Adventist Education Does Matter
One of the significant questions asked about Adventist education is whether or not children who attend Adventist schools remain in the Adventist Church as adults in substantially greater numbers than children who do not. The recently published research from the Valuegensis 2 study provides data that help us to develop informed conclusions.
In one of the final chapters of the book Valuegensis: Ten Years Later, the researchers report the following data regarding the importance of home, school and church in children's lives. They looked at three specific outcomes and did a statistical analysis on the effectiveness of those three environments (home, school and church) in impacting the selected outcomes.
The first outcome was faith maturity. Only 35 percent of students who reported that they had no exposure to any of these three supportive environments reached high faith maturity. With one supportive environment the number increases to 55 percent. With two supportive environments it reaches 69 percent, and, with all three supportive environments present, 75 percent reach faith maturity.
Though the second outcome, denominational loyalty, is not required for salvation, many parents expect that attendance at an Adventist school should have some positive effect in this area. With no supportive environments reported by the students, we can expect only 48 percent of our children to develop loyalty to the Adventist Church. With one supportive environment, the percent increases to 64. With two supportive environments, we reach 82 percent. With all three supportive environments, 88 percent of students report that they will develop loyalty to the Adventist Church.
The third outcome was related to how many of the respondents saw themselves as an Adventist at 40 years of age. With no supportive environments, only 22 percent felt they would remain in the Adventist Church. With one supportive environment, the number increases to 36 percent. With two supportive environments, the percent was 55, and, with all three environments reported as supportive by students, the number increases to 62 percent.
Growing up, I was lucky enough to have a Christian, two-parent home, an Adventist church school, and a marvelously supportive and active church. Many of my most enjoyable memories of my elementary school years involve church activities that my Grand Avenue Adventist Church provided in Rochester, New York. My personal testimony is that when a solid Adventist home sends a child to an Adventist school and a local Adventist church intentionally provides a warm nurturing environment there is a good chance that a child will be a happy, loyal Adventist Church member for life.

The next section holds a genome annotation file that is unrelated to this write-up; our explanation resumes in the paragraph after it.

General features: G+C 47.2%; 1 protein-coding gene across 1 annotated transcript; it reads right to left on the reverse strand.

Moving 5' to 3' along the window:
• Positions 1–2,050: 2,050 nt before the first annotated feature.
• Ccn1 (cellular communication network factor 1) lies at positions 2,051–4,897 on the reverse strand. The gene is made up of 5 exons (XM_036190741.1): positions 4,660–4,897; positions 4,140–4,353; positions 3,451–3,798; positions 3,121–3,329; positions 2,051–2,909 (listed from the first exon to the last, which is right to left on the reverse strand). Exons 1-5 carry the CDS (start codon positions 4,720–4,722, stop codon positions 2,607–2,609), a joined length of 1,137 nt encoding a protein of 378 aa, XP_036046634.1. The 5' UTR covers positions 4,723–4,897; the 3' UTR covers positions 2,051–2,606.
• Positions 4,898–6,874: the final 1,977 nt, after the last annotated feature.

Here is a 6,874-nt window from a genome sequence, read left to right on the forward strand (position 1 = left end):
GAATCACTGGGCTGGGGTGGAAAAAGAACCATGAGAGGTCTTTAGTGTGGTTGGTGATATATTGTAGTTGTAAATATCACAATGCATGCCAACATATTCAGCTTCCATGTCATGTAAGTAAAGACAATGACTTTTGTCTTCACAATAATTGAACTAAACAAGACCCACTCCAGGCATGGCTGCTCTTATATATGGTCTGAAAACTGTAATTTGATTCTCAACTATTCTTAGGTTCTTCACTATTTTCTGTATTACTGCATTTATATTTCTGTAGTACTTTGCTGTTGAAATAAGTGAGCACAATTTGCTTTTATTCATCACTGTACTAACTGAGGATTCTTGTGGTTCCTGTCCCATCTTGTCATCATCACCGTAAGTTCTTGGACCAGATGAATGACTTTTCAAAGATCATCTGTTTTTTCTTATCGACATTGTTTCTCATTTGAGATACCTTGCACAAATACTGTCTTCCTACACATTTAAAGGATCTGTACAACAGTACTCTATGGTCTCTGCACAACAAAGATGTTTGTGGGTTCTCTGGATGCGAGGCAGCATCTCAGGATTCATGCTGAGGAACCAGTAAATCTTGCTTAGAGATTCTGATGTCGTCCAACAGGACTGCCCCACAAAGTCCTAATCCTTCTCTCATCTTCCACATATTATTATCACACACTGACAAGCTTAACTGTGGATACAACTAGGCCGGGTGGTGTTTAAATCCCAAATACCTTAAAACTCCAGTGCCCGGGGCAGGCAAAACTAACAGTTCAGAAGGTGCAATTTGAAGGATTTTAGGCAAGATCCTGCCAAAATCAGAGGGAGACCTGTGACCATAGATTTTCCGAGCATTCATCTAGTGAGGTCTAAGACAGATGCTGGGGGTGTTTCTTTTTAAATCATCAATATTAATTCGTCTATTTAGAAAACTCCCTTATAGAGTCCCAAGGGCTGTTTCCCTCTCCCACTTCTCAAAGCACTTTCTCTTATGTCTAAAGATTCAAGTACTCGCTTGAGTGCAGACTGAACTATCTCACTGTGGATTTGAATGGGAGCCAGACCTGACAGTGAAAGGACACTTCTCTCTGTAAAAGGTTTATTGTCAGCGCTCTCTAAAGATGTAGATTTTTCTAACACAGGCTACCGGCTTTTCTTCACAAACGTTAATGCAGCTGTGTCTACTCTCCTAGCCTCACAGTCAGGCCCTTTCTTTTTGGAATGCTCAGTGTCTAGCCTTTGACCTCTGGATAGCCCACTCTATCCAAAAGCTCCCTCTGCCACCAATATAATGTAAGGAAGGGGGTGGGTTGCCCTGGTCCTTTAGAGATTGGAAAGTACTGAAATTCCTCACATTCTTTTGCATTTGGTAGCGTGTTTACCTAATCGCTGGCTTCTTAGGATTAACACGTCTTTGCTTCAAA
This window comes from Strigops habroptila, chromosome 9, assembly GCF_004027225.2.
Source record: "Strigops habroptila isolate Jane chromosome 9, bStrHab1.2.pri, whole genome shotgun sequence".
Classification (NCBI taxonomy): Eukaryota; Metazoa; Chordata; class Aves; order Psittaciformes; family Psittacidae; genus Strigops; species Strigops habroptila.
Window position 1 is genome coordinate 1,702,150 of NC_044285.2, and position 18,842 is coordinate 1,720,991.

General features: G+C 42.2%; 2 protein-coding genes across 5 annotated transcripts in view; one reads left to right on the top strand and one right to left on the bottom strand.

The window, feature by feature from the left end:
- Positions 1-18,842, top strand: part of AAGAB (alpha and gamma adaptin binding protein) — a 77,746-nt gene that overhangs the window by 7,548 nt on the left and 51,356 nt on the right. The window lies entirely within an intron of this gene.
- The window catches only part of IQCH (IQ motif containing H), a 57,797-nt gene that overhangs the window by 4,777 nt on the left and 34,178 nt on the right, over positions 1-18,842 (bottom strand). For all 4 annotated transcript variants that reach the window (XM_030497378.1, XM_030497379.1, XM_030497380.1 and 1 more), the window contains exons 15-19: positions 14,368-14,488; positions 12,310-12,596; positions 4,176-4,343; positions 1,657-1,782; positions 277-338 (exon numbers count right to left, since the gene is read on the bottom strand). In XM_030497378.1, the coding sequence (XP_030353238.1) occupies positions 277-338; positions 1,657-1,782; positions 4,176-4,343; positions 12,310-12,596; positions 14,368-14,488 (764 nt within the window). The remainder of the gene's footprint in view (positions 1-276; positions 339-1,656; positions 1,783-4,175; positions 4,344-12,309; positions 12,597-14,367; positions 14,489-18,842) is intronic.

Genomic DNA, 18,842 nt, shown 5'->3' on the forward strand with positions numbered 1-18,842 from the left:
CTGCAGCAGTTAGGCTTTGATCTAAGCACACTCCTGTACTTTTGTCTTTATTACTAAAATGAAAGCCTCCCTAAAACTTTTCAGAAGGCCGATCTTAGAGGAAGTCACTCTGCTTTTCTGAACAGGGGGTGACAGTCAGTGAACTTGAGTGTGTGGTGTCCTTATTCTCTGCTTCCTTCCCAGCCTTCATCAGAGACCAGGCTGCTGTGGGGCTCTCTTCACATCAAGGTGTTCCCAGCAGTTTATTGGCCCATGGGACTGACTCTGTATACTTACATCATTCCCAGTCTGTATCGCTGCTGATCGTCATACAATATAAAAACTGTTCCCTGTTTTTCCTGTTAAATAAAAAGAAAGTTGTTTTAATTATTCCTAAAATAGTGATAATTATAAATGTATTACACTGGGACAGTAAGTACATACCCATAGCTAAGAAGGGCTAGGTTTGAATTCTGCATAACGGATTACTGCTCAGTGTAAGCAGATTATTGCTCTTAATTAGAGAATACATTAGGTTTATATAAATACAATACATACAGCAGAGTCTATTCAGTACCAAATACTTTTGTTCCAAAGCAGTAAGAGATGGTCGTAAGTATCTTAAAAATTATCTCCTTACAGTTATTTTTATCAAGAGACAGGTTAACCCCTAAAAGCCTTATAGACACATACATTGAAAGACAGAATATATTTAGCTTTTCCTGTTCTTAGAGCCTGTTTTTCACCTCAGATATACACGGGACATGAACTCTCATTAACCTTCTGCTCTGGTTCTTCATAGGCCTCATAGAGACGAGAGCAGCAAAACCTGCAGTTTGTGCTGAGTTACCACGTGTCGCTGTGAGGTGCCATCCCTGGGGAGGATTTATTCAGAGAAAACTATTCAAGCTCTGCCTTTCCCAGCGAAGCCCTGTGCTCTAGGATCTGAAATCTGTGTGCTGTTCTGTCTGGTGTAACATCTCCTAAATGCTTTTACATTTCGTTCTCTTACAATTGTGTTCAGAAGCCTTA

Is this a foolproof formula? Of course not. There are no real guarantees this side of heaven. However, if we care about our children and want them connected to Jesus and the church, why wouldn’t we do our best to provide the most supportive home, church and, certainly, school environment that we can? Ephesians 4 (NLT) sounds the challenge to all of us:
11 He is the one who gave these gifts to the church: the apostles, the prophets, the evangelists, and the pastors and teachers. 12 Their responsibility is to equip God's people to do his work and build up the church, the body of Christ, 13 until we come to such unity in our faith and knowledge of God's Son that we will be mature and full grown in the Lord, measuring up to the full stature of Christ.
14 Then we will no longer be like children, forever changing our minds about what we believe because someone has told us something different or because someone has cleverly lied to us and made the lie sound like the truth. 15 Instead, we will hold to the truth in love, becoming more and more in every way like Christ, who is the head of his body, the church.